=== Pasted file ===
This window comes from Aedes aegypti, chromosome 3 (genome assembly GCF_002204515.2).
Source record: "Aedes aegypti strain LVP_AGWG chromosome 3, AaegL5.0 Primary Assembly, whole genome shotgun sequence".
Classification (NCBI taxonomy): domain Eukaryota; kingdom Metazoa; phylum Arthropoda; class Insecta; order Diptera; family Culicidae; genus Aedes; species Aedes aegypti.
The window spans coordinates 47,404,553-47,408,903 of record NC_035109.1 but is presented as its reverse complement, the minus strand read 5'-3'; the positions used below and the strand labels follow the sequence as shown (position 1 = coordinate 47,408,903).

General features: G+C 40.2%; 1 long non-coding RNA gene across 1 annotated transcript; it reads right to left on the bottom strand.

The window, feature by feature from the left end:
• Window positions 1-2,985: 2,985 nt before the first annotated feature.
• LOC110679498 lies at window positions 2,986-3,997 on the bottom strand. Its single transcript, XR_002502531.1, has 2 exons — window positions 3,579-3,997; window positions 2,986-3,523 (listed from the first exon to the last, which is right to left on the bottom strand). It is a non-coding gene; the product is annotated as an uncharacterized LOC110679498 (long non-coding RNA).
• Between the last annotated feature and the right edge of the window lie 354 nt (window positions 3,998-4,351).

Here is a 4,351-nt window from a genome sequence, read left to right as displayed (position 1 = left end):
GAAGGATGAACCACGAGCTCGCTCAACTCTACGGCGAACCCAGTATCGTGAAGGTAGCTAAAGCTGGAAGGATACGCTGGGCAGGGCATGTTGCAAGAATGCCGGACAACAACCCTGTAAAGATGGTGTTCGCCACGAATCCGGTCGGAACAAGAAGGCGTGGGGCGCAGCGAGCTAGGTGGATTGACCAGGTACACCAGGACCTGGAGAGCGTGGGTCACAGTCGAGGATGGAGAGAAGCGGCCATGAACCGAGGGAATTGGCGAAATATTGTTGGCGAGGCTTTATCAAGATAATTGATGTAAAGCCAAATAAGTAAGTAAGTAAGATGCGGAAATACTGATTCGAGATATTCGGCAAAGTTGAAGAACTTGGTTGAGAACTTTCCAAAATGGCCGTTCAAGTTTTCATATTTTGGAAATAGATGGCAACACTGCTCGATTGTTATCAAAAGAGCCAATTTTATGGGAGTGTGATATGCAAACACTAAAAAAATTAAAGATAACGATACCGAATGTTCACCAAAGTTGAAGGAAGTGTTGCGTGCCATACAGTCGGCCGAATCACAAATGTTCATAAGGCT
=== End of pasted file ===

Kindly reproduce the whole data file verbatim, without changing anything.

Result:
This window comes from Aedes aegypti, chromosome 3 (genome assembly GCF_002204515.2).
Source record: "Aedes aegypti strain LVP_AGWG chromosome 3, AaegL5.0 Primary Assembly, whole genome shotgun sequence".
Classification (NCBI taxonomy): domain Eukaryota; kingdom Metazoa; phylum Arthropoda; class Insecta; order Diptera; family Culicidae; genus Aedes; species Aedes aegypti.
The window spans coordinates 47,404,553-47,408,903 of record NC_035109.1 but is presented as its reverse complement, the minus strand read 5'-3'; the positions used below and the strand labels follow the sequence as shown (position 1 = coordinate 47,408,903).

General features: G+C 40.2%; 1 long non-coding RNA gene across 1 annotated transcript; it reads right to left on the bottom strand.

The window, feature by feature from the left end:
• Window positions 1-2,985: 2,985 nt before the first annotated feature.
• LOC110679498 lies at window positions 2,986-3,997 on the bottom strand. Its single transcript, XR_002502531.1, has 2 exons — window positions 3,579-3,997; window positions 2,986-3,523 (listed from the first exon to the last, which is right to left on the bottom strand). It is a non-coding gene; the product is annotated as an uncharacterized LOC110679498 (long non-coding RNA).
• Between the last annotated feature and the right edge of the window lie 354 nt (window positions 3,998-4,351).

Here is a 4,351-nt window from a genome sequence, read left to right as displayed (position 1 = left end):
GAAGGATGAACCACGAGCTCGCTCAACTCTACGGCGAACCCAGTATCGTGAAGGTAGCTAAAGCTGGAAGGATACGCTGGGCAGGGCATGTTGCAAGAATGCCGGACAACAACCCTGTAAAGATGGTGTTCGCCACGAATCCGGTCGGAACAAGAAGGCGTGGGGCGCAGCGAGCTAGGTGGATTGACCAGGTACACCAGGACCTGGAGAGCGTGGGTCACAGTCGAGGATGGAGAGAAGCGGCCATGAACCGAGGGAATTGGCGAAATATTGTTGGCGAGGCTTTATCAAGATAATTGATGTAAAGCCAAATAAGTAAGTAAGTAAGATGCGGAAATACTGATTCGAGATATTCGGCAAAGTTGAAGAACTTGGTTGAGAACTTTCCAAAATGGCCGTTCAAGTTTTCATATTTTGGAAATAGATGGCAACACTGCTCGATTGTTATCAAAAGAGCCAATTTTATGGGAGTGTGATATGCAAACACTAAAAAAATTAAAGATAACGATACCGAATGTTCACCAAAGTTGAAGGAAGTGTTGCGTGCCATACAGTCGGCCGAATCACAAATGTTCATAAGGCT